Dean's Blog: It’s Mason’s time: Preparing the next great generation to save our future
Over the last week, the Mason nation has been celebrating the investiture of our eighth president, Dr. Gregory Washington.
Usually held at the conclusion of the president’s first year, this academic ceremony presents opportunities to welcome a new era and celebrate as a community.
This installation ceremony itself included many academic traditions and protocols; attendees saw an academic procession of delegates from other colleges and universities as well as Mason’s own faculty sporting their colorful academic regalia; enjoyed musical selections from the university’s Wind Symphony, Chorale and the Green Machine; and heard numerous greetings from members of the university, government and surrounding community leaders. And we also heard a rallying cry…It’s Mason’s time.
Our college was well represented during President Washington’s Investiture activities and sessions, (thanks Tom Lovejoy, Ginny Espina, and Hakeem Oluseyi for sharing insights on the issues of our time and our greatest challenges, as well as all those across our college who attended the festivities at SciTech and Fairfax campuses). The discussions were lively and the atmosphere was festive as we all officially welcomed the next leader of our university.
If you couldn’t get to the actual ceremony on Thursday, October 21 or heard any of the guest speakers and discussions, I strongly encourage you to watch them, and even read President Washington’s Investiture remarks.
President Washington proclaimed “It is Mason’s time,” while discussing education and its role to transform the lives of students on our quest for a healthy economy, healthy people, healthy society, and a healthy planet.
Some say the generation of World War 2 was our greatest, living through the Great Depression and World War 2. Yet, President Washington proclaimed our challenge is to prepare the next great generation who are surviving the COVID-19 pandemic, and will face great challenges like climate change in a data driven society. He anticipates we will rely on them to save our world, again.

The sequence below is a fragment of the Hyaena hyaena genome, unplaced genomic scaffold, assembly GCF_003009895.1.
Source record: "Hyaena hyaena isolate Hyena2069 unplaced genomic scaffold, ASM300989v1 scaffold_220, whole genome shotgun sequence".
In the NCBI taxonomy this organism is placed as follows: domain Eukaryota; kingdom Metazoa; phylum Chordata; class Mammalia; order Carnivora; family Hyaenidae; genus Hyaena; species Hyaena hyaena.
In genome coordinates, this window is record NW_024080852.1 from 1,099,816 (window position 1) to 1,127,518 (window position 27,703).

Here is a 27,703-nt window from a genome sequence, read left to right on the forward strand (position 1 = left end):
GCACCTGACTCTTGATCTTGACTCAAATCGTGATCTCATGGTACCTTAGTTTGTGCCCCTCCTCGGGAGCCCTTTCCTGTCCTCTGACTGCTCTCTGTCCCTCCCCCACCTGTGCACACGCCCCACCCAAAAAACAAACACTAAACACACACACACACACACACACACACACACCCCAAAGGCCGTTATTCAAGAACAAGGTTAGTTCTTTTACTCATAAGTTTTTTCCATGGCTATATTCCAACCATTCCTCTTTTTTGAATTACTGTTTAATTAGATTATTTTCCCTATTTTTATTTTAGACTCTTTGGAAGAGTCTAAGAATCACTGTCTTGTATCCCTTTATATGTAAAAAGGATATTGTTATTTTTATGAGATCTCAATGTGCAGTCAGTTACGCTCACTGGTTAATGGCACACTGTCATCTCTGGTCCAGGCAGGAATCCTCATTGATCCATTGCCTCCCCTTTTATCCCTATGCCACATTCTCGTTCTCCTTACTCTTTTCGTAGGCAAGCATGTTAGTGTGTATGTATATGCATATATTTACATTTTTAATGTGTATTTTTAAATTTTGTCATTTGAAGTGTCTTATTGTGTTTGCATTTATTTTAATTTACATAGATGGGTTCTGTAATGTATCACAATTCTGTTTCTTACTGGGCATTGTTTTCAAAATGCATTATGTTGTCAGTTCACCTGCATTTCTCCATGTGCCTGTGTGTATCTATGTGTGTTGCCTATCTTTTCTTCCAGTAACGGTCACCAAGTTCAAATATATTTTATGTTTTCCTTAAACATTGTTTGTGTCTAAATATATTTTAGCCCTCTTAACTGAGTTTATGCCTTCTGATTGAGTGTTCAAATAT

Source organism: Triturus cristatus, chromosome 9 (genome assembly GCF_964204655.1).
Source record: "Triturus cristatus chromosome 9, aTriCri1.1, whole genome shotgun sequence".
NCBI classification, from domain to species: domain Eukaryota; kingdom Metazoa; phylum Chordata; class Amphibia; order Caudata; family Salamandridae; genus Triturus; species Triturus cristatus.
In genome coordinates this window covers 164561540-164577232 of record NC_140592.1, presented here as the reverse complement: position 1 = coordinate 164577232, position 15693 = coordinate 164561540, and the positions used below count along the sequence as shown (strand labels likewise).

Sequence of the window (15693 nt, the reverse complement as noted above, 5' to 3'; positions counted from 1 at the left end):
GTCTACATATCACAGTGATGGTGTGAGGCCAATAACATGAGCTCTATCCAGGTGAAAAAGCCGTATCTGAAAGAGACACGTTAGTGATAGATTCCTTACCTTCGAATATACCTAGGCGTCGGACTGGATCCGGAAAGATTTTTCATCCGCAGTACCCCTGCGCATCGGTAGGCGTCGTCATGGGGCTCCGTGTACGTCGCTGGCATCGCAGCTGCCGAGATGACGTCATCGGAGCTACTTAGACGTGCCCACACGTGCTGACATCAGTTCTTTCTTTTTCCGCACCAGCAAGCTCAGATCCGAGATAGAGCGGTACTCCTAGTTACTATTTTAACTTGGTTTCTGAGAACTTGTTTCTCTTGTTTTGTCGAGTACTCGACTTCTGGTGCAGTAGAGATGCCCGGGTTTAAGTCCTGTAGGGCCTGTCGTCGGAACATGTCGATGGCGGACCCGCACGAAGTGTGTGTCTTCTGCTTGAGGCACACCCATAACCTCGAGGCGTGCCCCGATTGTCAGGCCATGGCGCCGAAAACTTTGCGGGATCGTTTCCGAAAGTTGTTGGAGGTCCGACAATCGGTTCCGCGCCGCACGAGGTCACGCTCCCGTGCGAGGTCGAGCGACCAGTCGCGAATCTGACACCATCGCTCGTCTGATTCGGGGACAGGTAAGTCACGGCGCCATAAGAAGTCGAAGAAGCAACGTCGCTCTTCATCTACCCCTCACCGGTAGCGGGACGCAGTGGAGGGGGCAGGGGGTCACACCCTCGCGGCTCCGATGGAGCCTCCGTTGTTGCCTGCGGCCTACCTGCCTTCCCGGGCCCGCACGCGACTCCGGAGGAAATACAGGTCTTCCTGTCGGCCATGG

I echoed President Washington’s characterization of Mason’s mission in our recent State of the College address; “We are in the success business.”
Washington stated in the grand issues of our time panel discussion, “To be a successful university, you have to be big in the big things.” And it is up to us to foster the science success business at Mason. We will get our students to point B no matter where each individual’s point A is.
We have the opportunity to collectively share our challenges and big ideas with President Washington when he visits with us on Thursday, November 4, at 2pm in Merten Hall. [Register now to attend].
During this session, you’ll have a chance to hear from him first-hand what the university has planned and how our college will help propel Mason forward into this next chapter of our rich 50-year history. But the purpose of this meeting is not the lecture of a vision. Rather, it is an opportunity for scientists at Mason to do what we do best-- Ask meaningful questions. Provide alternative perspectives and solutions. Look beyond the now to the future and figure out how we, and our students can prepare society for it.
Our college is poised at a tipping point. As Mason Science Patriots, we must identify and capitalize on our strengths and be bold and brave enough to move beyond what may hold us back--silos, insecurities, even fear to try new things.
Our new normal shows us anything is possible with hard work, innovative idea sharing, and open minds. It’s our time to show why science matters.